School leadership needs to get its act together

Published 12:15am Sunday, November 17, 2013

Dr. Craig Pouncey, the chief of staff at the Alabama Department of Education, didn’t pull any punches when he talked about the lack of leadership in the Selma City School System.

Pouncey, who normally is calculated in what he says, said state education officials were shocked at the response of local school leaders in response to reported sexual misconduct on the part of teachers, staff.

“There was just a lack of proper reporting, and a lack of thorough investigations that resulted in a lot of allegations floating around the community about what was going and what wasn’t going on,” Pouncey said in a recent interview with the Times-Journal. “They should have been stamped out when they first surfaced. I think anytime there are allegations about students being mistreated one way or another, public school officials have a legal duty to get to the very bottom of it.”

We agree with Pouncey. There is a serious lack of leadership at the top of the Selma City School System.

And, regardless of the outlines, the fixes or the plans laid out in the system’s response to the scathing report issued after an investigation by the state, we are starting to have our doubts the fixes they have laid out, the plans they have in place, will become reality, even with monitoring from state officials.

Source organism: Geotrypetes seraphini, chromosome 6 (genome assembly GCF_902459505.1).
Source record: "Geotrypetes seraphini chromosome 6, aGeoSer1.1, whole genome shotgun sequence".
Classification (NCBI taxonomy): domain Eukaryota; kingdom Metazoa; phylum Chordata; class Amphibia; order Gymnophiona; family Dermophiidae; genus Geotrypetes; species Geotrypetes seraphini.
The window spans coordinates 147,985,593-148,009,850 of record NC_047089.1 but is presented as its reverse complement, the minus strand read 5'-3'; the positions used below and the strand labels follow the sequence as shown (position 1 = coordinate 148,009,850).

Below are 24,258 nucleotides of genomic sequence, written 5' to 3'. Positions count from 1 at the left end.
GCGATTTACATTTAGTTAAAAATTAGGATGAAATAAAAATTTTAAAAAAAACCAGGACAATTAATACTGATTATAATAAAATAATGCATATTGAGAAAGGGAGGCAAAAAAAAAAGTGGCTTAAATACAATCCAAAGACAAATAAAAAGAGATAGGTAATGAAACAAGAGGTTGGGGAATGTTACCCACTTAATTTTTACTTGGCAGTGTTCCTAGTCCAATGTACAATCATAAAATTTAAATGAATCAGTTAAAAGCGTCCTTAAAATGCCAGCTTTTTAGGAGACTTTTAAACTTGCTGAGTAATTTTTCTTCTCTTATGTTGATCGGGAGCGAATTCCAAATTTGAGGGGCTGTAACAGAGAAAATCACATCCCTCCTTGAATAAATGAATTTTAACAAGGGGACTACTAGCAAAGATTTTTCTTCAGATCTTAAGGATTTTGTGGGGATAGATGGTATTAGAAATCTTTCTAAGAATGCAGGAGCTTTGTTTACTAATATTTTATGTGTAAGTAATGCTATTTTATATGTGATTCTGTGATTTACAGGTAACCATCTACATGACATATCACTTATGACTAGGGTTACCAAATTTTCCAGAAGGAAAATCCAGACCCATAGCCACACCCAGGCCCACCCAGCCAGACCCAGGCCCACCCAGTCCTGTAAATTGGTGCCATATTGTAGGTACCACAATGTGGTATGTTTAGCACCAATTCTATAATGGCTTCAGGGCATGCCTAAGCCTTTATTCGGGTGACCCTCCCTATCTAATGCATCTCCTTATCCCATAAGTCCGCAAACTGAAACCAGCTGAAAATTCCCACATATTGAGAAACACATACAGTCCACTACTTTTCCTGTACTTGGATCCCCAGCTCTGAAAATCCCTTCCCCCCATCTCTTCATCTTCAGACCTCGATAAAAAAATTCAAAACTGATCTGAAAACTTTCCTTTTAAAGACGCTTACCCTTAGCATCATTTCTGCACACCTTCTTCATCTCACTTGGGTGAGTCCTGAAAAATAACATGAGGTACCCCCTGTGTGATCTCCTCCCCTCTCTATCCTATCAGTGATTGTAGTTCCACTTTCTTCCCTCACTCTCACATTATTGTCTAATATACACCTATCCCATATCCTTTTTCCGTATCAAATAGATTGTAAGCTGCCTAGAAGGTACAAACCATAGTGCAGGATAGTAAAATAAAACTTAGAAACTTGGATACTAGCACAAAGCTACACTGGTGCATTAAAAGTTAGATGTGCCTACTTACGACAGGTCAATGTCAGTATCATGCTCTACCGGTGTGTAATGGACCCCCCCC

It’s not that we are skeptical of our elected leaders, because we are. We have our doubts because of the apparent inability by our school leaders to readily admit that they failed to do what they needed to do when they had the chance to do so.

We all forget the school board had the chance to conduct their own investigation after a Selma High School teacher was arrested for sexual misconduct with students.

We all forget school board president Henry Hicks Sr. urged the board to approve an independent investigation, only to have the majority of the elected school board members vote against the measure.

For years — for one reason or another — there have been some who have called for the state to take over the Selma City School System, removing local leaders from directing the system.

We are not at that point. Yet.

We do believe our elected and school leaders have plenty of work to do to earn — as Pouncey said — the trust of the community, the trust of the parents.

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